“Holy Wordsmith, Batman!”

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Do you remember the TV show “Batman?”  I watched it all the time during it’s short 3 season run from 1966-1968.  (Yes, I am old.  Born in 1961…do the math.)  I stumbled upon the reruns of it on a local TV station the other night, and now have something really fun to share with my kids.  We all love it!

As I watched it, I marveled at the scriptwriting.  The lines are completely cheesy and campy, the kind of dialog that makes you groan and giggle simultaneously.  But as a speaker, I found myself drawn in to the creativity of it.  The writers liberally used metaphors, rhyme and alliteration.  “Viscous vile vines”.   “Perfectly powerless petunias”.  (Tonight’s episode had Louie the Lilac as the villain, so there were a lot of floral references.)  It was brilliant!

I googled Batman because I wanted to learn more about the show, partly to relive my childhood, and partly because I can’t resist learning things.  I found a section on Wikipedia that fascinated me.  It was a list of the parodies and spoofs that were used in the series.  Again, evidence of magnificent writing!  As I read through it, I felt my own creativity start to spark!  As a speaker, how do you use creativity in your writing?  Look at some of these, as found in Wikipedia, that were used in Batman:

  • The television show was famous for parodying names of many famous celebrities of the day. Among the most notable were newscasters Walter Cronkite, who was parodied as “Walter Klondike”, and Chet Huntley, who was known as “Chet Chumley” on the show. Steve Allen played a character named “Allen Stevens.” J. Pauline Spaghetti, a woman who is almost tricked into giving up her fortune to the notorious European criminal “Sandman”, played by Michael Rennie, is a parody on J. Paul Getty.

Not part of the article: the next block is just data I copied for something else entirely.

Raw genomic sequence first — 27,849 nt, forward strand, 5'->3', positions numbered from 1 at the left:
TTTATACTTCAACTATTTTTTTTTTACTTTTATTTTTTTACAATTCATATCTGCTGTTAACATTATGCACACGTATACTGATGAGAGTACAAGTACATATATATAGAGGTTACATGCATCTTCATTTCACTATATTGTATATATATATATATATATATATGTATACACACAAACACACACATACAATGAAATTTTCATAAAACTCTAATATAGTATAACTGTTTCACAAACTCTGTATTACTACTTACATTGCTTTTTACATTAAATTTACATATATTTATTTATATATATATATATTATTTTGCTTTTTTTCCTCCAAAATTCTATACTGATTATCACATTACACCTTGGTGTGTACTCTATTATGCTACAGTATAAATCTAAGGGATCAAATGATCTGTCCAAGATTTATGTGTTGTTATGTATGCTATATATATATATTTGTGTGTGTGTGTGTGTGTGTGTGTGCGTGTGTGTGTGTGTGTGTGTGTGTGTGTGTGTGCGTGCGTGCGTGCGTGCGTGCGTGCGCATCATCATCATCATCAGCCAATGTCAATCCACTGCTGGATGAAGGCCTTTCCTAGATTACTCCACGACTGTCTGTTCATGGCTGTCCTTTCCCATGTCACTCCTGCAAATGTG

• Gotham’s “Short Island” was a parody of New York’s Long Island. It is separated from Gotham by the “West River”. Long Island is actually separated from the rest of New York City by the East River.
  • A notable location in Gotham is “Chimes Square”, a parody of Times Square.
  • The Pentagon becomes “The Hexagon” in the Batman series.
  • In the episode “The Entrancing Dr. Cassandra”, in which Ida Lupino appeared as the episode’s title villain, Dr. Cassandra Spellcraft, the evil alchemist steals the Mope Diamond, a parody on the famous Hope Diamond, from Spiffany’s Jewellers. Spiffany’s is a parody on Tiffany & Co.

I don’t know about you, but those silly parodies STICK with me!  They make me sit on the words for a minute and enjoy the humor or the twist.  I mull it around, and play with in it my head.  It sticks.  THAT is BRILLIANT writing!

As a speaker, how do you add twists to your writing?  How do you get your audience to remember your words, your point, your message?  I’m not saying you should add parodies to your speeches.  But I am saying that you can take some time to be creative to express a thought in a more unusual or unexpected way.  Use word tools of  a dictionary, a thesaurus, a rhyming dictionary.  Think outside your box.  Find a way to say more with less.   (My struggle, for sure!)  Take a lesson from the writers of Batman.  Become a master wordsmith.  And have your audience saying “Who was that masked man?”

Maureen Zappala
Maureen Zappala
Maureen is the founder of High Altitude Strategies. She’s an ex-NASA propulsion engineer, turned professional speaker and author. She’s a semi-regular contributor to the monthly Toastmaster magazine. And paradoxically, is co-writing a book about Ohio State Football history, (despite being a graduate of U of Notre Dame). Go Bucks. Go Irish. Go figure.

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